Christ’s Antidote

From time to time I like to comment on items in the news in this article and think about what Scripture might have to say about these situations. Two items have dominated the news this week, the first is the horrible roller coaster crash at Alton Towers, and the other is the emerging collapse of the leadership of world football’s organising body FIFA.

Alton Towers first. As most of you know our family are thrill-seeking roller coaster junkies and have regularly screamed our way around various tracks. The other summer we stayed near Alton Towers and rode on Smiler a number of times and totally loved it. It is a ridiculous, zany, full-on, bonkers ride. I’ll be honest and say I would hesitate before climbing onto it again though, and my prayers and thoughts go out to those who have received serious injuries in the crash.

FIFA? Who am I to comment on this story? It is so hard to know what is really going on here beyond the reporting from Western media outlets. It would seem that the organisation’s top hierarchy is corrupt to greater or lesser degree, something that the Bible has a lot to say about with its practical messages about justice and fairness in trade and general life. It is interesting, however, that beyond our media, other parts of the world are reporting it quite differently and have a contrasting impression of Sepp Blatter and his colleagues. Hopefully the investigations will be themselves fair and unbiased and the truth be revealed and responded to appropriately.

There is a link between these stories. In both cases much of the reporting has been over-dramatic (The Sun’s headline about the Smiler crash, I’m looking at you) and the commentary over the top. Blatter has become a hate figure and demonised by so many who don’t know him and don’t know the truth about what’s going on and are simply feeding on the general hype around the case. There’s a form of ‘political correctness’ these days that calls us to feel the need to express moral outrage at such events in a way that simply feeds others in escalating the scorn or hatred or ridicule.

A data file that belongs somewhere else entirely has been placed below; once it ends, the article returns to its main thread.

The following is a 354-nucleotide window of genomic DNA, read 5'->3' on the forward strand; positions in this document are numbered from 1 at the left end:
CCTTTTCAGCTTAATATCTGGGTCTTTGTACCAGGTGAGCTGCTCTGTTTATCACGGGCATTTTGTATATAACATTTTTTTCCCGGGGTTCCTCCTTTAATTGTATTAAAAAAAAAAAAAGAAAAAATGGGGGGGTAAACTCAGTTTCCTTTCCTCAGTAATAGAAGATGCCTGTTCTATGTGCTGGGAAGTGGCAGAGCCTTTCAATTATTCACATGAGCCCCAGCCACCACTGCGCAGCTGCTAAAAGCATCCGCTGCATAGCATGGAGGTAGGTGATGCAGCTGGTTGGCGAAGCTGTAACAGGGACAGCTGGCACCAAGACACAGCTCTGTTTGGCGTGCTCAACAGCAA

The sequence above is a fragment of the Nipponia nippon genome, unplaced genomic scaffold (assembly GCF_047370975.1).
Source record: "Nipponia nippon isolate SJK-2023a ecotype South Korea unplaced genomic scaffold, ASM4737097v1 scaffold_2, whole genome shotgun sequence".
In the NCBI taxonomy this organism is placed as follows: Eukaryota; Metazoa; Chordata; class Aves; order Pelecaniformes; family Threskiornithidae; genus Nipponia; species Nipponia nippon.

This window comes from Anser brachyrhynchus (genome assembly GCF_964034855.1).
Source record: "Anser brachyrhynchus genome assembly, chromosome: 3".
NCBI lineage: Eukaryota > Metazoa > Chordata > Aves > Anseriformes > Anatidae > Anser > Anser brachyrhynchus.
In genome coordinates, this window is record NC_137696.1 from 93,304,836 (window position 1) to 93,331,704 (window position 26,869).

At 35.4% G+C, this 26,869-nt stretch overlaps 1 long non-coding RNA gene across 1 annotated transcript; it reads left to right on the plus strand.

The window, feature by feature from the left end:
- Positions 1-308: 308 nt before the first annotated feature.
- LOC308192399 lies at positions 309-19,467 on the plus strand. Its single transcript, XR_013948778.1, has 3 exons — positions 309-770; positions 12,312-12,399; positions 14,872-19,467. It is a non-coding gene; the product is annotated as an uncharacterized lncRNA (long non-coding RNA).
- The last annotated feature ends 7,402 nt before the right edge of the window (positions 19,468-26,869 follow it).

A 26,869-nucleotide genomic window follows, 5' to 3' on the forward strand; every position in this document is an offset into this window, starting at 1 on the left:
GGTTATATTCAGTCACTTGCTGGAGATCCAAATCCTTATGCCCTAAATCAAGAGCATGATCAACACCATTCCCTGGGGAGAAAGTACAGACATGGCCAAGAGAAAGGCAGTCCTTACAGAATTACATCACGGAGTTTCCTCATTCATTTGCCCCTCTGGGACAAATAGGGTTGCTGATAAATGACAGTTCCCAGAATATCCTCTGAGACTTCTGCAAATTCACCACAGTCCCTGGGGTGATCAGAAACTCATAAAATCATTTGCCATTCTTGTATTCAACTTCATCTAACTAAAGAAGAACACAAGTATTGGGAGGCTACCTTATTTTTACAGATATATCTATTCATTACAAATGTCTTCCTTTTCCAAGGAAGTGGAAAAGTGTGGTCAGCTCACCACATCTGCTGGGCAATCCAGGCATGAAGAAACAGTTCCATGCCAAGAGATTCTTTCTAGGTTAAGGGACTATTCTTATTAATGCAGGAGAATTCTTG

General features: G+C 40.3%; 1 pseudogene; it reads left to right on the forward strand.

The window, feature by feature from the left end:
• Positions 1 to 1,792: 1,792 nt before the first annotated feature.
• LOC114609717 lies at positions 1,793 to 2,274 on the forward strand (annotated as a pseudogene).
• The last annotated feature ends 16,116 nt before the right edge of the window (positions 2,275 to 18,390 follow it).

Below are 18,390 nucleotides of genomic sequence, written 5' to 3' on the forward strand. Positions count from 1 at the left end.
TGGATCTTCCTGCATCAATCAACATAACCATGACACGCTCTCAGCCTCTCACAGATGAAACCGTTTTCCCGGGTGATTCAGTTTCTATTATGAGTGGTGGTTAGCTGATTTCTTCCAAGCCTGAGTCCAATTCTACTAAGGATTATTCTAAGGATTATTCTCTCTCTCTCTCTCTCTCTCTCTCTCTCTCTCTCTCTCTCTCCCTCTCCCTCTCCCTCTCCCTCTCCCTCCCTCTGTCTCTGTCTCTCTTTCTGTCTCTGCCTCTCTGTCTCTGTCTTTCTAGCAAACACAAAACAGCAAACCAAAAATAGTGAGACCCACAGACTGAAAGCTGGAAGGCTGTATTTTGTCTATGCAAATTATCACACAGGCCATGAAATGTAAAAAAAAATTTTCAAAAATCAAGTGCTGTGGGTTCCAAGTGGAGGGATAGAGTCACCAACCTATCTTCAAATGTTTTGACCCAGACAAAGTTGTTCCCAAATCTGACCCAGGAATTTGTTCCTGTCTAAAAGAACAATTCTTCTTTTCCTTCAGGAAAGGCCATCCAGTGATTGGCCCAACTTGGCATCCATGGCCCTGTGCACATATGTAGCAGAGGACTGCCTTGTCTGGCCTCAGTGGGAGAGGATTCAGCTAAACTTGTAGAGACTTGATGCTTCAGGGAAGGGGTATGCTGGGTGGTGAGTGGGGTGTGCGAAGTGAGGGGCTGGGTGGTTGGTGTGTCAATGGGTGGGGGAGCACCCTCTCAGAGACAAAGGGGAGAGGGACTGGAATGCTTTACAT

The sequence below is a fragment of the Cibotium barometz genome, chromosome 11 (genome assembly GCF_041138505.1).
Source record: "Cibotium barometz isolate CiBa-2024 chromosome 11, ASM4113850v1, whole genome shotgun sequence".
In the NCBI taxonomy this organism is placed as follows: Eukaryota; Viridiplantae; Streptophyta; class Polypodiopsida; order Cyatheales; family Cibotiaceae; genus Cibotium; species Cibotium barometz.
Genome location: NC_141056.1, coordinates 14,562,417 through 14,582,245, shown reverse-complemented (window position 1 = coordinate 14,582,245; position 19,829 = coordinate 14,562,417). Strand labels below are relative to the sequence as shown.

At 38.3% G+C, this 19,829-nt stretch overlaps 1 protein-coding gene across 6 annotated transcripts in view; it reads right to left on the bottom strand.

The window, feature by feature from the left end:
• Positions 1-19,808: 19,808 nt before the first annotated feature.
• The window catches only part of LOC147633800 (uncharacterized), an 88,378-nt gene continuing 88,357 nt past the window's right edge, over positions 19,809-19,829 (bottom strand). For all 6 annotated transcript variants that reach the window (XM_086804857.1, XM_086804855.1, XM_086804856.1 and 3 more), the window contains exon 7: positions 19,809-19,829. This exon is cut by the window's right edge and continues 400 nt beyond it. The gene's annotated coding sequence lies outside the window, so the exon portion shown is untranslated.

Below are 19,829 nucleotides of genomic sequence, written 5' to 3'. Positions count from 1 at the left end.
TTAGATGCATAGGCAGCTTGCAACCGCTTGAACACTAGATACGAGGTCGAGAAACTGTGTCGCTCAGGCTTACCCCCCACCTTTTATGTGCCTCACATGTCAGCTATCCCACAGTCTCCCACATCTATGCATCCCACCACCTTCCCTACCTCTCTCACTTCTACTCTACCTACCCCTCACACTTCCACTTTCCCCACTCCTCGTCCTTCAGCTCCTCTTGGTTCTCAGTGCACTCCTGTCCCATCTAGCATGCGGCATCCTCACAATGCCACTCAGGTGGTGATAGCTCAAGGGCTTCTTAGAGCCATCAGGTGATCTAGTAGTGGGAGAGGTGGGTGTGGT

In the New Statesman this week Amanda Palmer, herself a recipient of such vitriol reflects on its cure. Courting controversy in her choice of words, deliberately so I’m sure, she writes her thoughts about how to respond to figures who by their deeds or words stir up such hatred in us. ‘I am, perhaps, an extremist in this regard,’ she says. ‘But I am starting to think that the only true antidote to extreme hate may be extreme love, a radical empathy. Jihads of compassion. Crusades of kindness. A movement in which we attempt to love our enemy . . . Oh, hold on. Jesus already said all that. Wait – did it work?

A provocative final sentence which she leaves hanging unanswered. Did it work? Does it work? Will it work? In many ways the answer is no, we still have hatred and violence and retribution. On the Cross Jesus was killed trying to overcome with love and his followers still haven’t brought an end to scorn and slander and worse. But I have faith, faith in Jesus and his Father that as the Bible says and the resurrection supports, eventually love wins. That is why I’m willing to give Palmer’s exhortation a go and try out what Jesus preached and demanded of his followers. One day love wins.


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